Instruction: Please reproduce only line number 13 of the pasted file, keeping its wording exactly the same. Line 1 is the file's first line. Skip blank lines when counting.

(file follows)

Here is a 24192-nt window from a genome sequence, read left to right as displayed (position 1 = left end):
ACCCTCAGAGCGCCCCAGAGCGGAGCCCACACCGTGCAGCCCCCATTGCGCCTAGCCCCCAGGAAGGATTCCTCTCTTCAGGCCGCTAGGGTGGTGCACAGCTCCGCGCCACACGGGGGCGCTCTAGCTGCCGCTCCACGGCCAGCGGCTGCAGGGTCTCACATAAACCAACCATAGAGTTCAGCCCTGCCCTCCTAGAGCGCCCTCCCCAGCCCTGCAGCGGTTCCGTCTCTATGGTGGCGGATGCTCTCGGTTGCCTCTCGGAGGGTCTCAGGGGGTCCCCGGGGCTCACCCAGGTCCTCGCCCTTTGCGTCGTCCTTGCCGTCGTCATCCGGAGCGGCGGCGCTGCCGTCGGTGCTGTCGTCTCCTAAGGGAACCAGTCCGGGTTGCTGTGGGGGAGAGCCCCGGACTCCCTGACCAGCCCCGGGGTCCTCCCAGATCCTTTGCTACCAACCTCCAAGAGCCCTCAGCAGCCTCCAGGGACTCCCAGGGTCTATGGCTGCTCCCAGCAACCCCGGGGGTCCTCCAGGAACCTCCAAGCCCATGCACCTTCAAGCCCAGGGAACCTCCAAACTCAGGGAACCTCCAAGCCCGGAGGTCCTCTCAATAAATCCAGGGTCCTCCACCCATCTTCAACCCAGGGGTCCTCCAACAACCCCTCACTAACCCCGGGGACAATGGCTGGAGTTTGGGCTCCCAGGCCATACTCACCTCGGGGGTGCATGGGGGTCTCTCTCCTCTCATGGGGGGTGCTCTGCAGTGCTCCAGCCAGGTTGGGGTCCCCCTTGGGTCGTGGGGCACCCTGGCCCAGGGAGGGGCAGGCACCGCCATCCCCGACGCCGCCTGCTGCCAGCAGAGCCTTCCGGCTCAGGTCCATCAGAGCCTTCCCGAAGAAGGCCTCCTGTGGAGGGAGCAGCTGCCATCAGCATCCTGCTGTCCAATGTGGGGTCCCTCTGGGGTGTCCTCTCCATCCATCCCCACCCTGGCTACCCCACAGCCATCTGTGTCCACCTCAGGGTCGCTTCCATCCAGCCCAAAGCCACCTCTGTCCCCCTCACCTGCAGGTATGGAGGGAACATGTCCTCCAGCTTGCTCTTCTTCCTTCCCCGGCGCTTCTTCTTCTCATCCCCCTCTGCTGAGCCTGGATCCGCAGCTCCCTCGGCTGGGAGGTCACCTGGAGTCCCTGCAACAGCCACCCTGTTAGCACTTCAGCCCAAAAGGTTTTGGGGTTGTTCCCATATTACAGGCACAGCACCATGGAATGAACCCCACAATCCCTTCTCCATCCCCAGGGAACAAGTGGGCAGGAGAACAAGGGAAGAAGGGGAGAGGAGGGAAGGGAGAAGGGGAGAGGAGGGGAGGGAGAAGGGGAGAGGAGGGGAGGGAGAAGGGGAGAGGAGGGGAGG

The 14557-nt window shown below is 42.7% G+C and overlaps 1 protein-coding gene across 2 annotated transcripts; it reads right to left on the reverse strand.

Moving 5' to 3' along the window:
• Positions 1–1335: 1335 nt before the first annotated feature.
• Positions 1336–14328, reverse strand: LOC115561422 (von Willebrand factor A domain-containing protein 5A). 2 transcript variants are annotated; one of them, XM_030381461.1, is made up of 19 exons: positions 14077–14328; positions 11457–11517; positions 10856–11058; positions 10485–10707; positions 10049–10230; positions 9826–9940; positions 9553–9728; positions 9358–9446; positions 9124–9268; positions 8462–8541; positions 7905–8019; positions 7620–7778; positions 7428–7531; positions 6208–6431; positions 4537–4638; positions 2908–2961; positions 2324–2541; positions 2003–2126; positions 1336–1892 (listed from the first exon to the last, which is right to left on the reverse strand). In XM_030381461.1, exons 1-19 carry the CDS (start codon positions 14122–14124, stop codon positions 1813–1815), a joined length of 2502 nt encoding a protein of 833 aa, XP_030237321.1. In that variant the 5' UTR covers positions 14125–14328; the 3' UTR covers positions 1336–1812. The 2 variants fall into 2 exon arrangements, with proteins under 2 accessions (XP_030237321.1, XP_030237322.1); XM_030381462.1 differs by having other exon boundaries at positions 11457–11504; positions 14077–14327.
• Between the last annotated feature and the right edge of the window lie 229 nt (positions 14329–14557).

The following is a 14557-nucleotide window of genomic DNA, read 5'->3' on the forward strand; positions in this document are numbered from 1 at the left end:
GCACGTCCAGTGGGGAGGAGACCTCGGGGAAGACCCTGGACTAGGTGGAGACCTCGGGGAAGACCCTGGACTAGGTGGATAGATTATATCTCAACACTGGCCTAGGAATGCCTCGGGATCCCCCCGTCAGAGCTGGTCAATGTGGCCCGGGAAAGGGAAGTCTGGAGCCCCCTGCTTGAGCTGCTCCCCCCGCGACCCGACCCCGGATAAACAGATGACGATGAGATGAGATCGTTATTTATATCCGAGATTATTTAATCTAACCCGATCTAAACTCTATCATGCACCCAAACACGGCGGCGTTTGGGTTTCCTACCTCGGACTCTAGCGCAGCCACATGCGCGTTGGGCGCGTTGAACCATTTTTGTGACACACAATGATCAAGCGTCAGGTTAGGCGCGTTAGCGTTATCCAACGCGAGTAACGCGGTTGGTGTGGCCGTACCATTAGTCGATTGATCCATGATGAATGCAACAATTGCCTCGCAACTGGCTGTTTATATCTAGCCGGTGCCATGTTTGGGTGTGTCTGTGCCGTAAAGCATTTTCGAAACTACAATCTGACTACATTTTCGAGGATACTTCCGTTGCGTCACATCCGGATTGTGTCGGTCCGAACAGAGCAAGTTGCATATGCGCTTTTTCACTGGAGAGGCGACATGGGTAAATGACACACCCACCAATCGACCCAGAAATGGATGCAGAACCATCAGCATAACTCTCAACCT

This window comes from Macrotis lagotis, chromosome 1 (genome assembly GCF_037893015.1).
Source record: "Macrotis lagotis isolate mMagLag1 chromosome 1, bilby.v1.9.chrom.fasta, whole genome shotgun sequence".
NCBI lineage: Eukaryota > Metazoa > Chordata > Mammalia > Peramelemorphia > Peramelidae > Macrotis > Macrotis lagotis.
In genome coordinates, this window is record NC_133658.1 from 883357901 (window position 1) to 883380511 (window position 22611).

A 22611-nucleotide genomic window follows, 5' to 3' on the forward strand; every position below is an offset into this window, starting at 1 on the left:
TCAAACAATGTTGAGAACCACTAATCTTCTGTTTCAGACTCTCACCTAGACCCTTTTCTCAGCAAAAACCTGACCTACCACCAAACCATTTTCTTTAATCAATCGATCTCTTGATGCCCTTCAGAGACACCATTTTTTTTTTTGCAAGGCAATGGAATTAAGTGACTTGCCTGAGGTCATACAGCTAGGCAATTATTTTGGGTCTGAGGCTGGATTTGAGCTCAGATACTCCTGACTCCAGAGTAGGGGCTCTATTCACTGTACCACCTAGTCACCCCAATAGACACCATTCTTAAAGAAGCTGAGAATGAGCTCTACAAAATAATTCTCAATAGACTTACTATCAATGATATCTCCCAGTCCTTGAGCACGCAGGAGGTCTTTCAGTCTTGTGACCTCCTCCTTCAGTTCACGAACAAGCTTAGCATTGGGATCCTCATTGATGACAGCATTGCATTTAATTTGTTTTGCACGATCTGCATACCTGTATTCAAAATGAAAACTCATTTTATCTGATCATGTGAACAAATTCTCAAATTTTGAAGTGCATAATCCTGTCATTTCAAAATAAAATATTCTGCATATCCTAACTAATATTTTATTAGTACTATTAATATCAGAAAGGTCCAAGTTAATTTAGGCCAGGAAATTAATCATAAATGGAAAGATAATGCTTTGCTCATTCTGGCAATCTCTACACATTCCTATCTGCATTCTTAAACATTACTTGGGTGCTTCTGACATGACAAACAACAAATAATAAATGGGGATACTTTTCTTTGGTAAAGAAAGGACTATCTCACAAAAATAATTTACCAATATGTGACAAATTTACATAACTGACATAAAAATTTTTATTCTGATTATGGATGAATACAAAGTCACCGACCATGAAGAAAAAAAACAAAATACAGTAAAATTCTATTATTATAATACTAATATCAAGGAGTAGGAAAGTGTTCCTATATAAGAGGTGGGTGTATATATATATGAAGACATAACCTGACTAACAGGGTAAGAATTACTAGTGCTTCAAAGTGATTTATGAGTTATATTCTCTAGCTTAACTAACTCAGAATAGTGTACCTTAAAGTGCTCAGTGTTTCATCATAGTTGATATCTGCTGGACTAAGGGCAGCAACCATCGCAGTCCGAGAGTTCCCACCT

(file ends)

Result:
In genome coordinates, this window is record NC_133658.1 from 883357901 (window position 1) to 883380511 (window position 22611).